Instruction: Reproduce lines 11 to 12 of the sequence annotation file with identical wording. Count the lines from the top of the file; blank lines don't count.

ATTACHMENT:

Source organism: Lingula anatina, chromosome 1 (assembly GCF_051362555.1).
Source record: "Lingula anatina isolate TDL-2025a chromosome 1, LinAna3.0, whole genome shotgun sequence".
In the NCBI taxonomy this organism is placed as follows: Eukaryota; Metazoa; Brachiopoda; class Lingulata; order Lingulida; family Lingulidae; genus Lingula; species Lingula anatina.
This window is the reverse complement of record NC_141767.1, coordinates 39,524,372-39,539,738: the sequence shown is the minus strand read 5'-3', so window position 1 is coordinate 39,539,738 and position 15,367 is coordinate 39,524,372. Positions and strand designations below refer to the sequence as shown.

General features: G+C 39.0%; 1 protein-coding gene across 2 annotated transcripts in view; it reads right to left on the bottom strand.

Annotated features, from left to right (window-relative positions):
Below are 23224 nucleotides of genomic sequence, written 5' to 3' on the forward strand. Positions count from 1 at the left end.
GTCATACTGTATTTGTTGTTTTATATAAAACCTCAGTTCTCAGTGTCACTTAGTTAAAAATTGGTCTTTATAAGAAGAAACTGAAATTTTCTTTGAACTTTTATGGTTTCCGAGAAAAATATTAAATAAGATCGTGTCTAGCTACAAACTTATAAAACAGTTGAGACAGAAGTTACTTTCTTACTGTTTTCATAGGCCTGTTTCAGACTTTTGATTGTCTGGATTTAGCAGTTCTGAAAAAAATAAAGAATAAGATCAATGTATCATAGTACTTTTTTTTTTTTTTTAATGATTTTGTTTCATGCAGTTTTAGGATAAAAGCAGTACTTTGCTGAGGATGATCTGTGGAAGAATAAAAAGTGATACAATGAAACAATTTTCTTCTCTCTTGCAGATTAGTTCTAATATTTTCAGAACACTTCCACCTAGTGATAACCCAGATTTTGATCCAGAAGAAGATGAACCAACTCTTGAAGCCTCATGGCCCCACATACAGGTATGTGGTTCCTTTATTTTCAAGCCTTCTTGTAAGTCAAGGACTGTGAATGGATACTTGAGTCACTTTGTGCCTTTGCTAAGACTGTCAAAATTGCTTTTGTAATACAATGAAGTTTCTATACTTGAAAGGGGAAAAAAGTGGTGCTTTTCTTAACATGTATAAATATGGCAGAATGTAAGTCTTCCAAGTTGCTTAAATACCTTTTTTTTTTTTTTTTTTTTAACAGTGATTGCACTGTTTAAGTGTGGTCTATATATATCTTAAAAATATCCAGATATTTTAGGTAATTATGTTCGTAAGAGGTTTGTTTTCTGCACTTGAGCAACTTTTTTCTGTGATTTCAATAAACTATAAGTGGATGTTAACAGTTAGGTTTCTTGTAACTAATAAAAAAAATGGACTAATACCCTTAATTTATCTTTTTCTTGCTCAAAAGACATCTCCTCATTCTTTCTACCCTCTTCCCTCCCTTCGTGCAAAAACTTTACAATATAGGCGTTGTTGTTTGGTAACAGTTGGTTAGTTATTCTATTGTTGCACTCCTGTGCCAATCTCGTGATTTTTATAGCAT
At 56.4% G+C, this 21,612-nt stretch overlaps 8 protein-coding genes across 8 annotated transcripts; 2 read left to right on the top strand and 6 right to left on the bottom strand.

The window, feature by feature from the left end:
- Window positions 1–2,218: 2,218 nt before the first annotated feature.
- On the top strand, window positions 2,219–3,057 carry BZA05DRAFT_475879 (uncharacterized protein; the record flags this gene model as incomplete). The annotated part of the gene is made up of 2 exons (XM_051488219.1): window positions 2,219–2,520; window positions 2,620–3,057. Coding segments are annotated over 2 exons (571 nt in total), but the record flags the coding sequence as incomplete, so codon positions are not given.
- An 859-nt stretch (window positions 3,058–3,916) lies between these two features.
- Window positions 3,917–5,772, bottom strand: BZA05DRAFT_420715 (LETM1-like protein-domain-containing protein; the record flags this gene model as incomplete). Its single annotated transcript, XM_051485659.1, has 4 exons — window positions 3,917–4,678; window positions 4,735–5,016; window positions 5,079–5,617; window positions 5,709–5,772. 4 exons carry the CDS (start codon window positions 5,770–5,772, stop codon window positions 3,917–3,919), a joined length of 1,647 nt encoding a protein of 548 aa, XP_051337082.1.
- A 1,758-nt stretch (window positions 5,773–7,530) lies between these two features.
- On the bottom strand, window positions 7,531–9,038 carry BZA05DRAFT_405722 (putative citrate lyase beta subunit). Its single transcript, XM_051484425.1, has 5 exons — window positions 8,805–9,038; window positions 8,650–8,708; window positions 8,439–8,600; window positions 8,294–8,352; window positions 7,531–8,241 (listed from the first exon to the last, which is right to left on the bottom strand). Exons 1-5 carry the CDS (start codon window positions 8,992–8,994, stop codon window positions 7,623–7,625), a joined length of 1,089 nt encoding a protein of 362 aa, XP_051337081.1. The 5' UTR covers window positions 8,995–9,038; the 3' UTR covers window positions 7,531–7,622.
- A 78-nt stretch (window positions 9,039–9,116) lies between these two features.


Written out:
- Window positions 1–2,218: 2,218 nt before the first annotated feature.
- On the top strand, window positions 2,219–3,057 carry BZA05DRAFT_475879 (uncharacterized protein; the record flags this gene model as incomplete). The annotated part of the gene is made up of 2 exons (XM_051488219.1): window positions 2,219–2,520; window positions 2,620–3,057. Coding segments are annotated over 2 exons (571 nt in total), but the record flags the coding sequence as incomplete, so codon positions are not given.